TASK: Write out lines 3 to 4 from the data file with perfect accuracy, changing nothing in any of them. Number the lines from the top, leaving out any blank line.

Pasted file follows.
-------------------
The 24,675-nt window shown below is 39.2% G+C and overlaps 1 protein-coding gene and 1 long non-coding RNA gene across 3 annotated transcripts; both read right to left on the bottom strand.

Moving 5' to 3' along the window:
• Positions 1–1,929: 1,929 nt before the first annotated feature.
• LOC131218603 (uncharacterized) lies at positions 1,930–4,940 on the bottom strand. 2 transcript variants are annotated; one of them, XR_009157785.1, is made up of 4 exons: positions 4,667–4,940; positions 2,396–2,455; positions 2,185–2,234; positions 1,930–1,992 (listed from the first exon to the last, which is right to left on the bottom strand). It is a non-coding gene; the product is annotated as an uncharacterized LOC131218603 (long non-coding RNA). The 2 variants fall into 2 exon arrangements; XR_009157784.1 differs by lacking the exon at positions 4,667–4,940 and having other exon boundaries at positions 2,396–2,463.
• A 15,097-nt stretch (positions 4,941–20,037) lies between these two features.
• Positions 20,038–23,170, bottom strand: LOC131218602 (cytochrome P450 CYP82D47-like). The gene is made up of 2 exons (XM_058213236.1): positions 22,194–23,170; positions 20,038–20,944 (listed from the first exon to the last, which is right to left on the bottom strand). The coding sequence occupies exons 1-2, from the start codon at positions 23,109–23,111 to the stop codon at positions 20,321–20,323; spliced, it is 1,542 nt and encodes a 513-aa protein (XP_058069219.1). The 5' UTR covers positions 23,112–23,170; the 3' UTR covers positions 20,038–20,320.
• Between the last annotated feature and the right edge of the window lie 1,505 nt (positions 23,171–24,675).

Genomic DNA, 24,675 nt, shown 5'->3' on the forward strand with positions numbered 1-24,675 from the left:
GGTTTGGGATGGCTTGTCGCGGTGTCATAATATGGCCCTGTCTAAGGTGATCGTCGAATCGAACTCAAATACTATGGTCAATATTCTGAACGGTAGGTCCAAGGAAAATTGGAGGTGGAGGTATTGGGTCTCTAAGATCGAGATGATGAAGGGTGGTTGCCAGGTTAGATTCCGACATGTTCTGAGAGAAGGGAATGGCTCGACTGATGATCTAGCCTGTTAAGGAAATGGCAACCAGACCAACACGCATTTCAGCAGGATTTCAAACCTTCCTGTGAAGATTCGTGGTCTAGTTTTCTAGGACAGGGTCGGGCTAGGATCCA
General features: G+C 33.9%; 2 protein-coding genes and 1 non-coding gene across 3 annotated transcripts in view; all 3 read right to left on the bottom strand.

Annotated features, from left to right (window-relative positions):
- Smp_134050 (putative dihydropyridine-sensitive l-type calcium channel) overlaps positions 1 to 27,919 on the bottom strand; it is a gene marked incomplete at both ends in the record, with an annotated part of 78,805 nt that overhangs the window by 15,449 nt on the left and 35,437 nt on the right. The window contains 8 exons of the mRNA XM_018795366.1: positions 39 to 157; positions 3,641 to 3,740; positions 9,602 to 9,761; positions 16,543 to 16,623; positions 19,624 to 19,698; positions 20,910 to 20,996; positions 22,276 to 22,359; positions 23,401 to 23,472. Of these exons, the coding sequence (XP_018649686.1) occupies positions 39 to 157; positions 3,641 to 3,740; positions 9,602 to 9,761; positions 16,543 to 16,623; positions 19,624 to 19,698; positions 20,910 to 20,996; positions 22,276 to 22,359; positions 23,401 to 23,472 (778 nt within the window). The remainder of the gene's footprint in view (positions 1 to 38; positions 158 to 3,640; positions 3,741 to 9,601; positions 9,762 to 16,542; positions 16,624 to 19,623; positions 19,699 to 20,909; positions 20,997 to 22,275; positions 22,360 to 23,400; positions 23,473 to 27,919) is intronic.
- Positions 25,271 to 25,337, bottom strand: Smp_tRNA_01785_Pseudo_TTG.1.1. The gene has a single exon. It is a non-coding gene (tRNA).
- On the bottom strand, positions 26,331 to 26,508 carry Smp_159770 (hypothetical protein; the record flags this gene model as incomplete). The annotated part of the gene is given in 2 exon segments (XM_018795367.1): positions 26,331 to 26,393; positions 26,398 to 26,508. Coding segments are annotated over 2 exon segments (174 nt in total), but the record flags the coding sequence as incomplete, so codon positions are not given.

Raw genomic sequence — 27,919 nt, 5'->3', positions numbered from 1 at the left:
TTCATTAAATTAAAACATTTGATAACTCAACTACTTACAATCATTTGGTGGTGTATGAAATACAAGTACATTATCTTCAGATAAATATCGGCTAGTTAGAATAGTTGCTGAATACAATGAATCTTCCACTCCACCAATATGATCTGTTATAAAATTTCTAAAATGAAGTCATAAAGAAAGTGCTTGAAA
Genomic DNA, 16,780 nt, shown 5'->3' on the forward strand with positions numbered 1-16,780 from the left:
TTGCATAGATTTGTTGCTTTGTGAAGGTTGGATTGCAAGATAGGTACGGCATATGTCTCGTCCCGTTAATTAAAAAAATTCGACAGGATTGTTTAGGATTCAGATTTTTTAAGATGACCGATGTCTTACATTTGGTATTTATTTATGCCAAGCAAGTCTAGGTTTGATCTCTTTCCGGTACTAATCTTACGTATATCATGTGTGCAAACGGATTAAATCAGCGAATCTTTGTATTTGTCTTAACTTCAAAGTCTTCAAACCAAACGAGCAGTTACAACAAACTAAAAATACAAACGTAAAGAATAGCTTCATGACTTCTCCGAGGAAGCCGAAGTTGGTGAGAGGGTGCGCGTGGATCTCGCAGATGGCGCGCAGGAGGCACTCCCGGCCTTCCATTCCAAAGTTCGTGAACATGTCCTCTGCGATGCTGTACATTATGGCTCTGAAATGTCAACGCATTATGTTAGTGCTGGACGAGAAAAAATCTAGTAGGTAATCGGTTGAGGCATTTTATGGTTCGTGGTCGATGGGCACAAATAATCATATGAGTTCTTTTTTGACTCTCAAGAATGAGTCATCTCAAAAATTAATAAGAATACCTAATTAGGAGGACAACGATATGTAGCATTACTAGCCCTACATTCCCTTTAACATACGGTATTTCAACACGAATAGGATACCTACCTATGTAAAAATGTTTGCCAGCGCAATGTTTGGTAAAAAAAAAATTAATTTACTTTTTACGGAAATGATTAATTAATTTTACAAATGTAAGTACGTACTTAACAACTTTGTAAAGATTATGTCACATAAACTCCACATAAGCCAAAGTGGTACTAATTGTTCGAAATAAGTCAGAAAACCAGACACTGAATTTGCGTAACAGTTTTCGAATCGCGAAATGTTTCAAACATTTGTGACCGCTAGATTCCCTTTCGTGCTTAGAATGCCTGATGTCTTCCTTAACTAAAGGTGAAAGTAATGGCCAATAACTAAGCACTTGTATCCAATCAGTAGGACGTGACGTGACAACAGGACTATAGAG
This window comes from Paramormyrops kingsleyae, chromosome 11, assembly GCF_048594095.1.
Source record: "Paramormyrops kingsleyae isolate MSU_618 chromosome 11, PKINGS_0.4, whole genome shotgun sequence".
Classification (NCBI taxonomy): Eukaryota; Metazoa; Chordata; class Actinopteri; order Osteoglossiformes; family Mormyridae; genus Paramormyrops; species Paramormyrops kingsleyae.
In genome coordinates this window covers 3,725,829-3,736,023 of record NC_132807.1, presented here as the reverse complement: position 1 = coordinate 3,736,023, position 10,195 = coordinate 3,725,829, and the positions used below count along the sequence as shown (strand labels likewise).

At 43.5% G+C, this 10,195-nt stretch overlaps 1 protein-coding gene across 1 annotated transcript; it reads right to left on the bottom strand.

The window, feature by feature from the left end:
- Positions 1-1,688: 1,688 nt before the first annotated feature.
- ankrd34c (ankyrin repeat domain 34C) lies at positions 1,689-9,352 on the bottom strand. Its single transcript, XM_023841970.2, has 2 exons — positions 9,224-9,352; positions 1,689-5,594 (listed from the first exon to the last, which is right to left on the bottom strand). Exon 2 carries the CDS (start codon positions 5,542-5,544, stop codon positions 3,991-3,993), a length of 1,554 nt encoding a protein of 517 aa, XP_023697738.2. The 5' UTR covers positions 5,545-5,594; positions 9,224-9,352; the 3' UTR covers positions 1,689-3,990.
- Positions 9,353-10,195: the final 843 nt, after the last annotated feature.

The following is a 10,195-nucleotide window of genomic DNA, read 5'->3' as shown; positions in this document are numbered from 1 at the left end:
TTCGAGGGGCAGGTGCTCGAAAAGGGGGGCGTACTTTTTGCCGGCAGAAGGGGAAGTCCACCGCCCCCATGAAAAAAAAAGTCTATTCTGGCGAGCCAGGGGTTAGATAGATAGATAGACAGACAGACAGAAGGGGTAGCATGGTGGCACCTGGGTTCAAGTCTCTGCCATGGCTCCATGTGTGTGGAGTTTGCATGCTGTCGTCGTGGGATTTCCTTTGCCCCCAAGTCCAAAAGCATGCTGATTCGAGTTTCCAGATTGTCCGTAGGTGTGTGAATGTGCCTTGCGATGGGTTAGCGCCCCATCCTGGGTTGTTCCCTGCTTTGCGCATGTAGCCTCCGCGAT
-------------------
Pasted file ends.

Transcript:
• Positions 1–1,929: 1,929 nt before the first annotated feature.
• LOC131218603 (uncharacterized) lies at positions 1,930–4,940 on the bottom strand. 2 transcript variants are annotated; one of them, XR_009157785.1, is made up of 4 exons: positions 4,667–4,940; positions 2,396–2,455; positions 2,185–2,234; positions 1,930–1,992 (listed from the first exon to the last, which is right to left on the bottom strand). It is a non-coding gene; the product is annotated as an uncharacterized LOC131218603 (long non-coding RNA). The 2 variants fall into 2 exon arrangements; XR_009157784.1 differs by lacking the exon at positions 4,667–4,940 and having other exon boundaries at positions 2,396–2,463.